3.  The next thing you need to decide, and this is a critical decision, is how you want to handle hibernation mode. While your Mac is asleep, the decryption key is still in memory, and with the right software and hardware, a hacker could access this data. You need to tell your Mac to delete the decryption key while in hibernation mode so that it becomes inaccessible to the hacker. The question is whether you want to do this immediately upon entering sleep or after a period of time. Once the decryption key is destroyed, you will have to enter your password twice before you can use your Mac again. (The first time you enter the password, it allows the Mac to decrypt the RAM contents, and the second time is to access your account.)
  4. To tell your Mac to destroy the FIleVault decryption key when in hibernation mode, open up Terminal and enter this command:
    sudo pmset -a destroyfvkeyonstandby 1
  5. To tell your Mac to enter hibernation mode immediately upon going to sleep, enter this command:
    sudo pmset -a hibernatemode 25
  6. Alternatively, if you want to have your Mac stay in sleep mode (where you can simply wake your Mac up without having to put in the FileVault password to decrypt memory) for a period of time, enter these two commands:
    sudo pmset -a hibernatemode 3
    sudo pmset -a standbydelay XXX (where XXX is the number of seconds you want to delay the process; the default is 3 hours, which would be 10800 seconds).
  7. Finally, you must install a firmware password. Follow this Apple support document to learn how to add a firmware password to your Mac.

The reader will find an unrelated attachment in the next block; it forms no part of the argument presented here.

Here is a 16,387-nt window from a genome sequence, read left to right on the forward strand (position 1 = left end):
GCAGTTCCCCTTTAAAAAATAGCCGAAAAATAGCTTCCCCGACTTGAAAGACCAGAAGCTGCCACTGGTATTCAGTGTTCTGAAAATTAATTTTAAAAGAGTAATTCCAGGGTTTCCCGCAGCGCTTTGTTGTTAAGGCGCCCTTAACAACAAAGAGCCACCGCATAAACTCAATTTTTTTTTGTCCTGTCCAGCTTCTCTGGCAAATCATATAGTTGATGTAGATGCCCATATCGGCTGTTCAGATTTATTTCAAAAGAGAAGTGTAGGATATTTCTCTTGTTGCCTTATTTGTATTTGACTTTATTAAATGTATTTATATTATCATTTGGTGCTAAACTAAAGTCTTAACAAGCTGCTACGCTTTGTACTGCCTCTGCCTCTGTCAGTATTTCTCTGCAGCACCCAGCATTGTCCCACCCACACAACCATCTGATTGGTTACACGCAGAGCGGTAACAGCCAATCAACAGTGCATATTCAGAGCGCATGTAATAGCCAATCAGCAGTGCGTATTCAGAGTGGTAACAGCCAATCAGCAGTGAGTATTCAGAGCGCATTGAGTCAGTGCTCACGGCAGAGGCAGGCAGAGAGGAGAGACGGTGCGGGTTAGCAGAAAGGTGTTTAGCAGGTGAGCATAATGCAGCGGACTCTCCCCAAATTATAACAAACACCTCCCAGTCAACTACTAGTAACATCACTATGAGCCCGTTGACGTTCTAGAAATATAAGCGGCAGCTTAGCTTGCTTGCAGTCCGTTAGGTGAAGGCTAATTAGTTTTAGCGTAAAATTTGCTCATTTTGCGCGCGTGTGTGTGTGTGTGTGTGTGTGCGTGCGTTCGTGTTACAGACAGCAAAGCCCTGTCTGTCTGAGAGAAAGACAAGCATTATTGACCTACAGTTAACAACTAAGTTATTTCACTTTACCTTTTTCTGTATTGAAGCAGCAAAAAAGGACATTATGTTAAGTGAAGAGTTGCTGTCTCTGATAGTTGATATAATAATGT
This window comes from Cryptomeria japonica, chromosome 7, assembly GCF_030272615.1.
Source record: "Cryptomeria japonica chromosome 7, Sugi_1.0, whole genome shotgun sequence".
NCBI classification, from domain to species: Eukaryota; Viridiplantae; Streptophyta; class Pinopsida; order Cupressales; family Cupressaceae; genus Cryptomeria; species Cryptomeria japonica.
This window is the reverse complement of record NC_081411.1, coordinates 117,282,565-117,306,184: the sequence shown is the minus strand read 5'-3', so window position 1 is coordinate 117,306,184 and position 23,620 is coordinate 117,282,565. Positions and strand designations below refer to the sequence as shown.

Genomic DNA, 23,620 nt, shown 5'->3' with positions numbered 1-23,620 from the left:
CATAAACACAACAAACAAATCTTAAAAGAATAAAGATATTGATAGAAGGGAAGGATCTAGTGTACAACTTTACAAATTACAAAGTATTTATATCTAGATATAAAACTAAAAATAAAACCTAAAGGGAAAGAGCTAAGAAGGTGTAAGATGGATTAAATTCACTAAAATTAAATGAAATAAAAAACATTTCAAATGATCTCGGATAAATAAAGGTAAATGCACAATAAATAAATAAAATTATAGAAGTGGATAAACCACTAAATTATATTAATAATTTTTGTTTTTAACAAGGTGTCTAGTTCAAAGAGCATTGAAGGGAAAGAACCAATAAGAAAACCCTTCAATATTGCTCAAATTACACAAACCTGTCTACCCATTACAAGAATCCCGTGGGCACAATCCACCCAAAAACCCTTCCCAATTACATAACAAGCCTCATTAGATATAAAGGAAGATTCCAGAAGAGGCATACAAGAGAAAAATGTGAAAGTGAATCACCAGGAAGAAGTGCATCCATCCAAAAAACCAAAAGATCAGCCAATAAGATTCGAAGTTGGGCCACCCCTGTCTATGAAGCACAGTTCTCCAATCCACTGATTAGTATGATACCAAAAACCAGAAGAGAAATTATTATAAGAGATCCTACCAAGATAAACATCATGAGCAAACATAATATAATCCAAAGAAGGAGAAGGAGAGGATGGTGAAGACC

There are a few caveats worth discussing here. First, while all modern Macs can go into hibernation mode, they don't enter the mode under all circumstances. Apple has a support article explaining the process your Mac naturally takes to enter hibernation mode. For example, unless you make the changes listed above, a Mac laptop will enter hibernation mode only after being asleep for three hours AND the laptop doesn't have its power cord plugged in AND there is nothing plugged into its ports. So, you can't make your MacBook, MacBook Air, or MacBook Pro enter hibernation mode if you've got a USB device plugged in, a Thunderbolt device plugged in, or external power. Those are Apple's rules. Even if you change the hibernation mode to occur after a one-second delay, you will need to disconnect everything to make your laptop enter hibernation mode. Desktop Macs are a little less strict: as long as you don't have external media (hard drives, DVDs, flash storage, etc.) mounted, these Macs can enter hibernation mode.